Act Immediately If You Think Your Child May Require Special Education

If your child is having trouble in school but has not yet been diagnosed with a learning disability, or if you think that your child's special needs may require help at school, it is never too early to request an evaluation to determine if the child is eligible for special education services provided by the Individuals with Disabilities Education Act (IDEA). Drafted in response to a lack of educational services for children with special needs, IDEA guarantees that every child receives a free and appropriate education. However, due to shortages of educational funding, many districts are not willing to provide special education services to children with demonstrated difficulties learning. In these cases, parents must take the lead to ensure that their children receive all the services they are entitled to.

If you believe that your child may be eligible for special education services, the first step is to request that your school district conduct an "initial evaluation" to determine if the child should receive benefits. (Parents are not the only people who can request an evaluation -- often teachers or other school officials will notice that a child is having difficulties in class and will request the evaluation.) Once a request has been made, the school district, at its own expense, must conduct a thorough evaluation of a child to determine if special education services are needed. The evaluation could include behavioral testing, physical and psychological evaluations, and classroom observation (with parental consent). If, after this initial evaluation, the district concludes that a child requires special education, the school district and the child's parents will put together an Individual Education Plan that addresses the child's specific special needs.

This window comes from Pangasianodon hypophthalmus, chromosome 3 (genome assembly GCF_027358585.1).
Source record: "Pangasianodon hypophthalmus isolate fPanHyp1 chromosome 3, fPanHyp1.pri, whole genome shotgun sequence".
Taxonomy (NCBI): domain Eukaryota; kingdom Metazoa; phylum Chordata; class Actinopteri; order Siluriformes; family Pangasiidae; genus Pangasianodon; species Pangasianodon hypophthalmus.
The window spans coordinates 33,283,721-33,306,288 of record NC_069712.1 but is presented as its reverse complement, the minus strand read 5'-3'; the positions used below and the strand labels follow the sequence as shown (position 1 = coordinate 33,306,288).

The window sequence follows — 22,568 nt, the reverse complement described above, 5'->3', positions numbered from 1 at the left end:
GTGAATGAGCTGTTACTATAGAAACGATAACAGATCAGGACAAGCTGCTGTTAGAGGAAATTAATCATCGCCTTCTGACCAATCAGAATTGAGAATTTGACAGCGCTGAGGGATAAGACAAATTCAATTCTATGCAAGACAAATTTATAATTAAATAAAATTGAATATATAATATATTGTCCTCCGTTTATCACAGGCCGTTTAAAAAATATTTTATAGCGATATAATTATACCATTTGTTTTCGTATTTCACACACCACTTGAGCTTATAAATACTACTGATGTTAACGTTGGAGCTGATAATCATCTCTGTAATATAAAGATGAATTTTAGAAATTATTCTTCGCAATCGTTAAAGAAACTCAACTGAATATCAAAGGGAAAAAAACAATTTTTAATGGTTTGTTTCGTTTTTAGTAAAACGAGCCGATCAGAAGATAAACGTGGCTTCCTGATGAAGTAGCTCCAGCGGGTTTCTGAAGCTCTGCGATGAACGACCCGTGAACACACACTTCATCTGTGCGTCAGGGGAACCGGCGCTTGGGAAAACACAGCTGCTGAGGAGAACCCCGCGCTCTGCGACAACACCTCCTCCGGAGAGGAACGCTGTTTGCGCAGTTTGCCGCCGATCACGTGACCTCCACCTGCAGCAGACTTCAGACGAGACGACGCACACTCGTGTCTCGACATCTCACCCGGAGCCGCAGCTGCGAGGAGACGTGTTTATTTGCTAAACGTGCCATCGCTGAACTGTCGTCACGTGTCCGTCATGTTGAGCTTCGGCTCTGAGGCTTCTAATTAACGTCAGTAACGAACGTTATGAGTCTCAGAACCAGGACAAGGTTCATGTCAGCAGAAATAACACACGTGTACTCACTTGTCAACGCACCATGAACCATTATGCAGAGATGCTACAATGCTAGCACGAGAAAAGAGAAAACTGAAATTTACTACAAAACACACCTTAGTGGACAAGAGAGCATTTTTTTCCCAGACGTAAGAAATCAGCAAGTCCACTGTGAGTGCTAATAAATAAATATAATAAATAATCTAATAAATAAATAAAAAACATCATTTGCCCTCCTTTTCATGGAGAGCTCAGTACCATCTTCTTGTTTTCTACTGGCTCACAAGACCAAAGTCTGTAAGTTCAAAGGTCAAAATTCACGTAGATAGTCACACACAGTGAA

An Individual Education Plan is designed to provide special education for a child with special needs in the least restrictive setting possible. These flexible plans establish achievable educational targets for the child and lay out the best path towards obtaining those goals utilizing both educational and social services. The Individual Education Plan gets reviewed and updated, with input from the school district and parents, at least annually, and services increase or decrease depending on the student's needs.

In practice, this process is not as easy as it may appear on paper. Often school officials who are performing the initial evaluation at a parent's request may determine that a child does not require special education, despite the parent's belief to the contrary. In other cases, the school district may request the evaluation and the child's parents may disagree with the determination that their child requires special education. In either case, parents have the right to request an Independent Educational Evaluation by an expert who is not employed by the school district. The school district is required to provide this service at its own expense. If the independent assessment confirms the school district's findings, then the parents can proceed to challenge the findings administratively, and, eventually, in court.

If you think that your child needs additional assistance with his or her education, a qualified special needs planner can assist you in beginning the process. To find a special needs planner near you, click here.

Families and Advocates Partnership for Education has a detailed flowchart explaining the special needs application process here.

The U.S. Department of Education has a wealth of information on IDEA on its Web site.

Article Last Modified: 01/05/2010

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